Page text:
In the ever-growing demand of clients wanting more creative options from you, their creative go-to person, you might want to seriously consider learning 3D modeling and animation. Today there are powerful and even FREE software packages out there for 3D modeling and animation, with even more free tutorials abound.
I remember in the early 1990’s when 3D software was young and basically reflected this: really cheesy looking and labor-intensive, or if it was nice looking, was extremely expensive, and reserved to exclusive users. And any which way you looked at it, it was extremely slow, unless you had a $50k SGI workstation. To that end, my limited 3D software choices included Specular Infini-D, Strata Studio Pro, and the short-lived Adobe Dimensions, Adobe’s first and only (feeble) attempt at a dedicated 3D application (which was then a short-lived plugin for Adobe Illustrator). In short, this was both frustrating and limiting. The good thing however, is that it taught me (i.e., forced me) essential basics for my future 3D foundation, to which I would later be grateful for.
Around 1996, I bought our first license of Newtek Lightwave 3D. Finally a 3D software package that was both affordable and powerful. For me, this allowed me, for the first time, to really model and animate in 3D with features and rendering options that I had only dreamed about before (oooh, soft shadows!). At this point, I could really offer my clients new creative options for their productions. I also added Electric Image Animation System (EIAS), which was (and is still available today) solely a 3D animation/rendering package (no modeling) but gave me a different approach to 3D animation than Lightwave, and was used accordingly, depending on the project. In short, the birth of affordable and functional 3D software was finally starting to bloom throughout the market place. These were exciting times!
The only problem in the mid-to-late nineties was the limited resources for learning 3D modeling and animation. You either had to enroll in a physical school that you had to attend (and they were few and far between), you had to rely on monthly trade magazines in hopes they’d cover something you could use, you could mail-order VHS instructional videos, or you had to buy a book on the topic (usually the best option at the time).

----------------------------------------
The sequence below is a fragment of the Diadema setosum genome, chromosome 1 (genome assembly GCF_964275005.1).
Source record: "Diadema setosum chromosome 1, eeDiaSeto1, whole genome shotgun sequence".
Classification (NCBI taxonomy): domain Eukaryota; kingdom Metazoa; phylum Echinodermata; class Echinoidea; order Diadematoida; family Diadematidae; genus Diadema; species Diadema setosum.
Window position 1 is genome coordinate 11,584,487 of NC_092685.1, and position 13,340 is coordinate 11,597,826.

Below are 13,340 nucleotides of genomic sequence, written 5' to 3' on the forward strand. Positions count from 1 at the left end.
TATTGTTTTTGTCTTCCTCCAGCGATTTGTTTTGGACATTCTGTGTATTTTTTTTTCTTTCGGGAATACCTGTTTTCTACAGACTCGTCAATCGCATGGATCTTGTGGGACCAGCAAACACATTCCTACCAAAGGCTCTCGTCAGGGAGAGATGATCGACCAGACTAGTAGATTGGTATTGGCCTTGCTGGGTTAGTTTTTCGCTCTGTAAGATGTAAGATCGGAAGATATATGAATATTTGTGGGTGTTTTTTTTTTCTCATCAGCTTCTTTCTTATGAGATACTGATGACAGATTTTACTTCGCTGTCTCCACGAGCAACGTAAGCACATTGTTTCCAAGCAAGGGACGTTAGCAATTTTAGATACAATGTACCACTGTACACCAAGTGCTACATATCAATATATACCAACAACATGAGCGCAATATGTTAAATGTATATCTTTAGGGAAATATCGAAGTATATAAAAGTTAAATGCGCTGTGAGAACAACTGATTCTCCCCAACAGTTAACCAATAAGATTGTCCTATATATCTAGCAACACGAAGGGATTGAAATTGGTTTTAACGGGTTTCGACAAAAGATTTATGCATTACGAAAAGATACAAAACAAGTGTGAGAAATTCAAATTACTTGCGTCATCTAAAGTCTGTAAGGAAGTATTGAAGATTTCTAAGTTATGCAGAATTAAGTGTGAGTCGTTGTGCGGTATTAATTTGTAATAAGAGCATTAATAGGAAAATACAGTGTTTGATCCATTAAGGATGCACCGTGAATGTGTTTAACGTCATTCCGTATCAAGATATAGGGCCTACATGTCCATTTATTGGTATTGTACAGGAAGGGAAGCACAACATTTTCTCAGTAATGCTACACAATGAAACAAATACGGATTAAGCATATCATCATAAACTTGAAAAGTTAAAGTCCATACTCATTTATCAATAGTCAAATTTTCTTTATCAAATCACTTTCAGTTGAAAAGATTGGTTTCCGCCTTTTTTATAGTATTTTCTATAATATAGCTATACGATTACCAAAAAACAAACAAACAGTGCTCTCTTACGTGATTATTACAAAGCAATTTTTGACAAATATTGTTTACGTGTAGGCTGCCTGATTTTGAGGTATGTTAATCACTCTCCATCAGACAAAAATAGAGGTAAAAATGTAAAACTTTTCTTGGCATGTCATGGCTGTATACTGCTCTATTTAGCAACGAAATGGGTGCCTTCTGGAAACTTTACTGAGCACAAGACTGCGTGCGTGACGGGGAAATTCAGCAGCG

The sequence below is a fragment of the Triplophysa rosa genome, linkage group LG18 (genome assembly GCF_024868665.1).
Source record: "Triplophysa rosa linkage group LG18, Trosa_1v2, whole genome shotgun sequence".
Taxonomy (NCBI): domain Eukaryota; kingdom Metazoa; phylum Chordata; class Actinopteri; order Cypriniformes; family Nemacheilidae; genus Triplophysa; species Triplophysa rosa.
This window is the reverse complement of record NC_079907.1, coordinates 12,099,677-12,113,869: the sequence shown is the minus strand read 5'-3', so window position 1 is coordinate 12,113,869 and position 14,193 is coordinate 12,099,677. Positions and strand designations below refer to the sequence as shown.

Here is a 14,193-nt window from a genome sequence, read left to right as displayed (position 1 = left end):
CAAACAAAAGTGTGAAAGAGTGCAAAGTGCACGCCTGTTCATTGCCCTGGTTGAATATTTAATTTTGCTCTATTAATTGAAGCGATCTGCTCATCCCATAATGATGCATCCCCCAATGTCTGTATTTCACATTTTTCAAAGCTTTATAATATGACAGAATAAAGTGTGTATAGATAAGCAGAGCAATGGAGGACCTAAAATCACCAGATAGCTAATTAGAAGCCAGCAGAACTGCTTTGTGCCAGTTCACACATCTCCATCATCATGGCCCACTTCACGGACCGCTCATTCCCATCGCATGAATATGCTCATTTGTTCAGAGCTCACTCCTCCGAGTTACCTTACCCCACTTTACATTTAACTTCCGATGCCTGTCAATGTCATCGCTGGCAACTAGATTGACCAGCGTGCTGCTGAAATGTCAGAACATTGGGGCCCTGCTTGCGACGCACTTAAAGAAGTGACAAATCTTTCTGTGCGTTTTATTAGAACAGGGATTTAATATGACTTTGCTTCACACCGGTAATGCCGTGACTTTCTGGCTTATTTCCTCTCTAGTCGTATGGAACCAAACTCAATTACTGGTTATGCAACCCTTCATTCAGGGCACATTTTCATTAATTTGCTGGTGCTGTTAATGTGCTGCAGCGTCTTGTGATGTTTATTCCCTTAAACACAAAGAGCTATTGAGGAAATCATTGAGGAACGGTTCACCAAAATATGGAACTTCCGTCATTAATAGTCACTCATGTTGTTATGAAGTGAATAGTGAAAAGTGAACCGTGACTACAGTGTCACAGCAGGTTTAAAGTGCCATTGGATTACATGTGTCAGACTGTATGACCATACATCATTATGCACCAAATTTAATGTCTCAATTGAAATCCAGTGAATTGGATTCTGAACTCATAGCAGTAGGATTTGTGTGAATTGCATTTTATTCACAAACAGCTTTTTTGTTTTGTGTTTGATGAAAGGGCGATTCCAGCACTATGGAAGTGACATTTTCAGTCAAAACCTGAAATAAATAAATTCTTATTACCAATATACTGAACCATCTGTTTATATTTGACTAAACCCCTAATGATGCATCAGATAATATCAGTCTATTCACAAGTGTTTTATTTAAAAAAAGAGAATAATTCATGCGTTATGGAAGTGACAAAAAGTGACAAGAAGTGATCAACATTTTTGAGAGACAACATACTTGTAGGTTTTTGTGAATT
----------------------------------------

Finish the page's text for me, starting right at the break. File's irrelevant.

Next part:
Fast-forward to the second decade of the twenty-first century and you literally have a plethora of informational resources on any 3D software package, on any topic, and at any proficiency level, whether it’s online training, YouTube videos, downloadable eBooks, or the traditional print media approach.
But the best part is, if you’re new to the 3D world, you can either try some software for free (either limited in features or limited in time), or you can perpetually use free 3D software, legally, like Blender 3D. Blender is an open source 3D software package (Linux, OSX, Windows) with a strong user-base, with enough online tutorials, videos, and forums to keep you learning until the polygon cows come home. This is a viable way to at least see if you like 3D and want to grow into it and offer it to your clients as a professional service.
For me personally, I still use Newtek Lightwave 3D after fifteen years as my software package of choice, whether a complex medical animation for FDA approval, or for a simple packaging animations for UPS. The excitement of starting a new project and producing something from scratch in a “3D world” is something that always keeps things fun. We also use Maxwell Renderer for some photo-realistic rendering and good old Poser 3D, which we find useful for storyboard production. And there are many other 3D packages abound; Maya, Cinema 4D, 3D Studio Max, SoftImage XSI, Houdini, Modo, and Strata 3D are but a few packages that can also cater to your needs. Also check out Bryce 3D for fun 3D landscape and terrain visualization.
And if you’re not big on 3D modeling, but you are interested in 3D animation, then you’re in luck. There are many 3D model resources out there where you can buy and download 3D models for free or for a price (like stock footage libraries). Price usually goes hand-in-hand with the kind of detail that’s involved with the 3D model. Our favorite 3D model library over the years has been Turbo Squid. In most cases, buying a pre-built 3D model is more efficient and economical. Why spend 3 days building a highly detailed model with full texture mapping when one has already been built for you? In reality, the cost is minimal in comparison.
A quick caveat: If you’re completely new to 3D, be prepared to undergo a new way of learning something. Working in 3D is nothing like the way you work in video editing, or even 2D motion graphics for that matter. Even the implementation of pseudo-3D features in compositing applications like Adobe After Effects is completely different than working in true 3D in any other dedicated 3D software suite. It’s a different mind-set and a different approach to the creative process.
But fear not; once you learn the basic foundations of 3D space, modeling, lighting, surfacing, animating and rendering, you’ll literally have a whole new world open to you that you never had before. I can attest that at least 90% of my fellow editor colleagues, and even motion graphics colleagues (and talented ones at that) do not use true 3D software packages as part of their personal creative toolset. This means more work for me, and can mean more work for you. Admittedly, it does seem to be somewhat of a rare breed for someone to truly envelope themselves in 3D production, but if you desire it and develop the skill set for it, the market is yours for the taking.
Remember, patience is your greatest ally when learning 3D. Before you know it, you’ll be working with fluid dynamics, inverse kinematics, global illumination, and everything else that will knock your clients’ socks off!